Contact Centre Team Lead CTO Customer Care Associate, GM Solutions & Tech
Delivery Excellence Head Delivery Head Delivery manager
Delivery Manager / TTS / Delivery Services Dev Management Products Dev Staff Engineer
Developer Development Line Manager Development Line Manager – EPG Product
Development Manager Development Manager/Expert Development Project Manager
Development Vice President Director Director – Agile CoE
Director – Head of Software Development Director – Product Marketing Director – Products
Director – Projects Director, Agile Software Engineering Director, Engineering
Director, India Sales Operations Director of Engineering Director of Platform Development
Director Quality Director, R&D Director- R&D Competency
Director Technology Director-Projects Doctoral Student
Engineer IT Engineering Manager Executive
EXECUTIVE DIRECTOR Executive Manager, Risk Advice Expert Software Engineer
Foudner Founder Founder & CTO
Founder CEO General Manager General Manager – Quality
General Manager and Market Principal GM, Head : Continuous Improvement Group Manager – Consulting
Head – IT,Defence and Aerospace markets Head – Technology Competences Head of Delivery
Head of Engineering Head of IT Delivery Competence Groups Head of Offshore Development
Head of People and Culture Head of Project Management Head of R&D Operations
Head of Technology – Customer Systems Head of Technology – Group Platform Head- Organisational Markets
Independent Integration Manager IT Architect
IT Portfolio Manager Lead Lead Application Architect
Lead Consultant Lead Consultant – Business Analyst Lead Program Integrator
Lead SCM Engineer Lead Software Engineer Lead System Designer
Line Manager Manager Manager – Application Development
Manager – Engineering Manager – Projects Manager / Scrum Master
Manager – Software Development Manager Delivery Services Manager IT
Manager Program Management Manager QA Manager Software Development
Manager, Software Development Engineering Manager-Software Development (ERP) Managing Director
Marketing & Events Specialist Marketing Manager Marketing Programs Manager
Marketing Programs Manager1 Portfolio Manager Portfolio Project Manager
Practice Head Practice Head – ATS Practice Head – Lean and Kanban
Practice Manager – SMAC Practice Tech Lead, MCDE Pre-Sales Manager
Pre-Sales (Technical Consultant) President, Asia Pacific Operations Principal
Principal Agile Coach Principal Consultant Principal Consultant – ERP, EAS Analytics
Principal Engineer Principal Engineering Project Manager Principal Group Program Manager
Principal Program Manager Principal Researcher Principal Software Developer
Principal Software Engineer Process Manager Product Developer
Product Governance Head product Management Product Manager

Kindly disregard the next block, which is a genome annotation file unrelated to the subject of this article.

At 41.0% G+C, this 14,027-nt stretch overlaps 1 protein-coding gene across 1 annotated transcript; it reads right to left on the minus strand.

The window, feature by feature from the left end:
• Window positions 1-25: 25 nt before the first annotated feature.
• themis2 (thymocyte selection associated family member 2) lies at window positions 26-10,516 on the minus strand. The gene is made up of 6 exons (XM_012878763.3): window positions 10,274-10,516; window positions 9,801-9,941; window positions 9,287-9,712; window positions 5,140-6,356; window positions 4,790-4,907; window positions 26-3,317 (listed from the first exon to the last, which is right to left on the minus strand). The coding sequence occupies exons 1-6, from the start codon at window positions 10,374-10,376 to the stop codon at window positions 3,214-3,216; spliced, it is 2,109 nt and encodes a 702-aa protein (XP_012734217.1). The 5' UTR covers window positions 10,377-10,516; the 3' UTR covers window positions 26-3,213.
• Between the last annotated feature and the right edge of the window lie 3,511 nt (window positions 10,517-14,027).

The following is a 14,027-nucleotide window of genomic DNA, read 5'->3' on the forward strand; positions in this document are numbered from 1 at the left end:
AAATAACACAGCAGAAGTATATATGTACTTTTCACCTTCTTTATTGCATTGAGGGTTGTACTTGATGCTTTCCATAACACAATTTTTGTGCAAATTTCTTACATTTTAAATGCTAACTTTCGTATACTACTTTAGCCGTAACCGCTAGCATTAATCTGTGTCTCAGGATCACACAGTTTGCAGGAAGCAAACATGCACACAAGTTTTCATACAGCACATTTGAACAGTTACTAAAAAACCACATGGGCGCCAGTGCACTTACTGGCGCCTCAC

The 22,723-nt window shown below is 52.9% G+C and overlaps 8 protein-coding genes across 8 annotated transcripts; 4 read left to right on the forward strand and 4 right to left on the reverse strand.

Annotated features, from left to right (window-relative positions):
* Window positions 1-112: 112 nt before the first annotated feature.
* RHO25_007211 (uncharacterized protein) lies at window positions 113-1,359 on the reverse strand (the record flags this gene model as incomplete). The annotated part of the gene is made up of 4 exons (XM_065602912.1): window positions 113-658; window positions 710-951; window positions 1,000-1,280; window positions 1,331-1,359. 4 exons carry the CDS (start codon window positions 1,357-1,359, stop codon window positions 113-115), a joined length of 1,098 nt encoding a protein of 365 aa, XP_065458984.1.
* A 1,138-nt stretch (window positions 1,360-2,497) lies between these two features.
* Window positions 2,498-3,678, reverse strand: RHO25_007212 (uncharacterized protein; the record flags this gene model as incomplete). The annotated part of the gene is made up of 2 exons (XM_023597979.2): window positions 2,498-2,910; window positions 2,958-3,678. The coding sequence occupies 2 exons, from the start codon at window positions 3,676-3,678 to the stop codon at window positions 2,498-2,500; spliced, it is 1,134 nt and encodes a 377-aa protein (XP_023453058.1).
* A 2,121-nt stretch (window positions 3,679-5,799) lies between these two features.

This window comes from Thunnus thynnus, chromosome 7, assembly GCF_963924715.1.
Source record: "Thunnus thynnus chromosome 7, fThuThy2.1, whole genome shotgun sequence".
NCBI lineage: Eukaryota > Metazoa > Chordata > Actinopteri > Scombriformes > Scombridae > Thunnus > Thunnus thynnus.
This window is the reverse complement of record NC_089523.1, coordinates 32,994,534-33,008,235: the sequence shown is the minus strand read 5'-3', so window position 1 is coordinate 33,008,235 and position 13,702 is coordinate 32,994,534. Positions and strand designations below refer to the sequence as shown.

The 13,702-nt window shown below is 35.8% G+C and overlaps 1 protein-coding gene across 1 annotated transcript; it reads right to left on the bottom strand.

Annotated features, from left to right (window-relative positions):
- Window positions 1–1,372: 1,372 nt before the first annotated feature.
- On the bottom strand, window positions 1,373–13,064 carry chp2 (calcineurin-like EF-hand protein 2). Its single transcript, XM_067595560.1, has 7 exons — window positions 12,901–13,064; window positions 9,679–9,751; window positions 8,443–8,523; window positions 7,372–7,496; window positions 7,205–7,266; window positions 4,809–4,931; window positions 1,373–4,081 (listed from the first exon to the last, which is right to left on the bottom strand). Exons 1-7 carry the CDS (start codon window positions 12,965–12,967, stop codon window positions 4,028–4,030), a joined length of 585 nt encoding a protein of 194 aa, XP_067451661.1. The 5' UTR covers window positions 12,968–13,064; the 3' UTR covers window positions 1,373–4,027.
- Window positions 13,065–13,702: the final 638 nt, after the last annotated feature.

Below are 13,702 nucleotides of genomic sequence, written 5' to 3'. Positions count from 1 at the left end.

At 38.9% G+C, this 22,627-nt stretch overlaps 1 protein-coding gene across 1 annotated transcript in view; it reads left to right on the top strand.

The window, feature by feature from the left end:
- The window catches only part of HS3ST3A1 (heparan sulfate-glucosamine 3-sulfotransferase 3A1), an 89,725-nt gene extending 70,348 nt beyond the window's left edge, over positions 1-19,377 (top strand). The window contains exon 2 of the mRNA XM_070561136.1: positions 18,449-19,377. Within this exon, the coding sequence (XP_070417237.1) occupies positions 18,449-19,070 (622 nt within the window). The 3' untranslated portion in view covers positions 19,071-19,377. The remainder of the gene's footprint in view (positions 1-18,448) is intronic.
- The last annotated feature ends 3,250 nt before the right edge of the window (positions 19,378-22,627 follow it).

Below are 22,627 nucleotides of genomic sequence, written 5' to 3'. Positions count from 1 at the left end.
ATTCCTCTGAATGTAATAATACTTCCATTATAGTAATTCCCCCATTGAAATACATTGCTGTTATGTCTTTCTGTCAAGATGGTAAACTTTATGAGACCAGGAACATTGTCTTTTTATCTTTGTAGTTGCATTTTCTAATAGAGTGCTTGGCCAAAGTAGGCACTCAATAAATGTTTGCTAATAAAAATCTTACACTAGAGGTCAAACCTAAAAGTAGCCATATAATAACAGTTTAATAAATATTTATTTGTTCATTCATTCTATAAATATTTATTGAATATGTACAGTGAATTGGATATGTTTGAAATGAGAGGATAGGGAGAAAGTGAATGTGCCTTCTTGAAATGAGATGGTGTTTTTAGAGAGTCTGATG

Product Manager B2B/B2G Product Manager, Solutions Product Marketing
Product Owner Product Specialist Product Test Analyst
Program Architect Program Director Program Director – BSC
Program Management Advisor Program Management Senior Advisor Program Manager
Program Manager – Agile Transformation and Scaling Program Manager – CM Programmer Analyst
Project / Program Manager Project Analyst Project Lead
Project Manager Project Manager IT QA Associate Manager
QA Engineer QA Head QA Manager
Quality Analyst Quality Assurance Architect R&D Head
RM – South Sales Manager Sales Specialist
Scrum Master Senior Agile Coach Senior Agile Practitioner
Senior Architect Senior Business Analyst Senior consultant
Senior Delivery Manager Senior Delivery Manager / TTS / Delivery Services Senior Design Engineer
Senior Dev Senior Development Manager Senior Director
Senior Director – Projects Senior Engg Project Manager Senior Engineer – Process
Senior Engineer Specialist Senior Engineering Manager Senior Engineering Project Manager
Senior Group Manager Senior IT Engineer Senior Manager
Senior Manager – Agile Working Group Senior Manager – Development Senior Manager – LEAN
Senior Manager , Program Management Senior Manager – Projects Senior Manager – Quality
Senior Manager – Release Management Senior Manager – Test Engineering Senior Manager Business Development
Senior Manager of Engineering Senior Manager Projects Senior Manager Software Development
Senior Manager Technology Senior Product Manager Senior Productivity Expert
Senior Professional Senior Professional – Technology Analyst Senior Program Manager
Senior Project Lead Senior Project Manager Senior Quality Engineer
Senior Software Developer Senior Software Engineer Senior Software QA Engineer
Senior Sofware Engineer Senior Sourcing Specialist Senior Systems Analyst
Senior Systems Specialist Senior Tech Lead Senior Technical Architect
Senior Technical Lead Senior Technical Presales Specialist, Sales Senior Technical Staff Member
Senior Test Engineer Senior Vice President Senior Quality Assurance Engineer
Software Architect Software Artisan Software Consultant
Software Developer Software Development Advisor Software Development Engineer
Software Development Manager Software Development Staff Engineer Software Engineer
Software Engineer Manager Software Engineer Senior Manager Solution Architect
Solutions Director Speaker SQA
Sr Analyst – Apps Prog sr. developer Sr IT QA Manager
Sr manager SR. MANAGER, IT SR. QA ENGINEER – II
Sr Quality Engineer Sr Technology Manager Staff Engineer
Student SYSTEM ANALYST System Specialist
Systems Analyst Systems Analyst – Test Engineering Systems Engineer